March 27, 2007
A Bush Administration proposal that would reduce the eligibility cap for farm subsidies to an annual adjusted gross income (or AGI) of $200,000, averaged over three years -- as opposed to the current cap of $2.5 million -- would eliminate subsidies to the rich while keeping them for the merely affluent, says the Wall Street Journal.
Consider who is being helped:
- In 2004, 276 Washington, D.C., "farmers" filed an IRS "Schedule F" -- for taxpayers who actively participate in their farms -- and 80 of them reported AGI of more than $200,000.
- Nationwide there were nearly 85,000 Schedule F filers who earned more than $200,000 in 2004, and 25,000 of those received farm payments.
- More than 9 percent of filers in Maryland, 12 percent from California and Nevada, and no fewer than 13.4 percent in rustic New Jersey also had at least $200,000 in income.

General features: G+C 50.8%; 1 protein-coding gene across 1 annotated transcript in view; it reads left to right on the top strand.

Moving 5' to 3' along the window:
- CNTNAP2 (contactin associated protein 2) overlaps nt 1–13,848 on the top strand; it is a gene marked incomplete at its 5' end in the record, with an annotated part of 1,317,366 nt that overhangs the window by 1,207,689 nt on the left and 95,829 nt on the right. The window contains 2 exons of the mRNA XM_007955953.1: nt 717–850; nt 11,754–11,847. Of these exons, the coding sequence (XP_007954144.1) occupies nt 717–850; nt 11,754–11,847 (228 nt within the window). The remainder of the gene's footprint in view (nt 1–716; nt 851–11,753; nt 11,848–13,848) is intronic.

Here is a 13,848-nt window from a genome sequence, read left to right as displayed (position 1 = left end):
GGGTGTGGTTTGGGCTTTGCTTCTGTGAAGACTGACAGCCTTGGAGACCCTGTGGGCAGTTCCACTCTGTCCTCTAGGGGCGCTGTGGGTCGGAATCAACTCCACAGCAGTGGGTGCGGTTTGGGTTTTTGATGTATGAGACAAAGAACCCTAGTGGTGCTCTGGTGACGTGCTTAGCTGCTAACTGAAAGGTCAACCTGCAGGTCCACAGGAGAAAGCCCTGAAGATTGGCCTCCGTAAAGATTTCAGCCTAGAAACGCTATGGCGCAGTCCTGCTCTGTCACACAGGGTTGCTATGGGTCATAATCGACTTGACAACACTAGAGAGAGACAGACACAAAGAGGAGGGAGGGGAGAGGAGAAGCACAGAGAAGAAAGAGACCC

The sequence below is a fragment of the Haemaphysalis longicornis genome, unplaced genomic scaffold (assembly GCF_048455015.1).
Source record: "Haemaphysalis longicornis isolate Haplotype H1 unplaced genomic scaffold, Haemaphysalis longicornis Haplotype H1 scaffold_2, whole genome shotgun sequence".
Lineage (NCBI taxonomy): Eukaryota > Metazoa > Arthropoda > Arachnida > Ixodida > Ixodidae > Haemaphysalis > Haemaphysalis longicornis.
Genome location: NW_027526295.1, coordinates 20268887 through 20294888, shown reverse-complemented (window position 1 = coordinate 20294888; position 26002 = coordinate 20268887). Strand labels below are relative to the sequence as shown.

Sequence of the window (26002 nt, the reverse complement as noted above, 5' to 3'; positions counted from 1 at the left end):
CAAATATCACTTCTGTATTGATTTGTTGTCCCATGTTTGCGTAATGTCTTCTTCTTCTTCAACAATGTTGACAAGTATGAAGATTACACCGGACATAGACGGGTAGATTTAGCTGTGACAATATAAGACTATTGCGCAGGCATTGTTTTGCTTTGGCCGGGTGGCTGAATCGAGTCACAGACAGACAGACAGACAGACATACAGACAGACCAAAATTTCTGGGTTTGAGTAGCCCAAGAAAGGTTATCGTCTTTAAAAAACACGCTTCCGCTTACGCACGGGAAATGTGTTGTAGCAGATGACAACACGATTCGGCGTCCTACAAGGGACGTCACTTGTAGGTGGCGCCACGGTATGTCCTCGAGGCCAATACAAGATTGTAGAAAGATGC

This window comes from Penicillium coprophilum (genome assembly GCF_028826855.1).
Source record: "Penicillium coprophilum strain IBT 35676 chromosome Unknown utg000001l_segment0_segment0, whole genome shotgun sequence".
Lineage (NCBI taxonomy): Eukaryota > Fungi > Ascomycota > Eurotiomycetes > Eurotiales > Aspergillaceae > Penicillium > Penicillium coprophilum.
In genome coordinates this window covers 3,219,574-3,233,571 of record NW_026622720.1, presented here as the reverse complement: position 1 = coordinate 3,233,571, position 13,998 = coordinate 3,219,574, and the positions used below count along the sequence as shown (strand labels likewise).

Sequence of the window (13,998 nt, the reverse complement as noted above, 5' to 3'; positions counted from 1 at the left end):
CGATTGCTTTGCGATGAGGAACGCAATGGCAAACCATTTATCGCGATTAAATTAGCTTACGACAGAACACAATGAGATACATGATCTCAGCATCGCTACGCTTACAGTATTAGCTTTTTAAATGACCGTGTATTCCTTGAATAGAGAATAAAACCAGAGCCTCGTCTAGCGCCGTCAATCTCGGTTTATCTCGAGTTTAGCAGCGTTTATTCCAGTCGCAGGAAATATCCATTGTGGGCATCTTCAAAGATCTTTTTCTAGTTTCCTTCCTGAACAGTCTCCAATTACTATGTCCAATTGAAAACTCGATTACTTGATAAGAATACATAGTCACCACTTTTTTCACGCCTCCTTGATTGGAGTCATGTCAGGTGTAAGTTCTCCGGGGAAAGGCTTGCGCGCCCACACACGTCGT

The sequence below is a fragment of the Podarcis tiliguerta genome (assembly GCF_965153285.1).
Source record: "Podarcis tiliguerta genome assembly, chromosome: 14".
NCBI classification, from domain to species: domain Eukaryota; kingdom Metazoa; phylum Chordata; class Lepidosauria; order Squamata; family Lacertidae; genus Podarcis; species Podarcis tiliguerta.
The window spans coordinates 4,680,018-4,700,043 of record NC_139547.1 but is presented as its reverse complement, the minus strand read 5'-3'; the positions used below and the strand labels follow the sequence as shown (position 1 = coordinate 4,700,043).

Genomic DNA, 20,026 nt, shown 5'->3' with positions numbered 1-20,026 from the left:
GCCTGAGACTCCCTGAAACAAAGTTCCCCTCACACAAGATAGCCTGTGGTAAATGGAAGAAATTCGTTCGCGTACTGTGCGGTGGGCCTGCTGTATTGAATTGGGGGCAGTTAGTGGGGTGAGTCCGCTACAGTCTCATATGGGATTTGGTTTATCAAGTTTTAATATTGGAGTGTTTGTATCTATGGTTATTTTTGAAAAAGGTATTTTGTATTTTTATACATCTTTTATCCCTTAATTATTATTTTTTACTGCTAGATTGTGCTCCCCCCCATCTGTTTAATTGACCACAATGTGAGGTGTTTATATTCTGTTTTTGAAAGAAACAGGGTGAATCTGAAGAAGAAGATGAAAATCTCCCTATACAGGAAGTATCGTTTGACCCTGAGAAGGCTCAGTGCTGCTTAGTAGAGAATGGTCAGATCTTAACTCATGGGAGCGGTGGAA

- In 2004, another 640,000 Americans who had farm income but don't actively participate in their farms filed IRS form 4835, instead of Schedule F.
- About 29,000 of those reported AGI of more than $200,000 -- and some 13,000 of those received federal farm payments.
- All in all, some 38,000 "farmers" who reported AGI of more than $200,000 in 2004 received more than $400 million in federal farm subsidies.
Source: Editorial, "Washington Harvest," Wall Street Journal, March 27, 2007.
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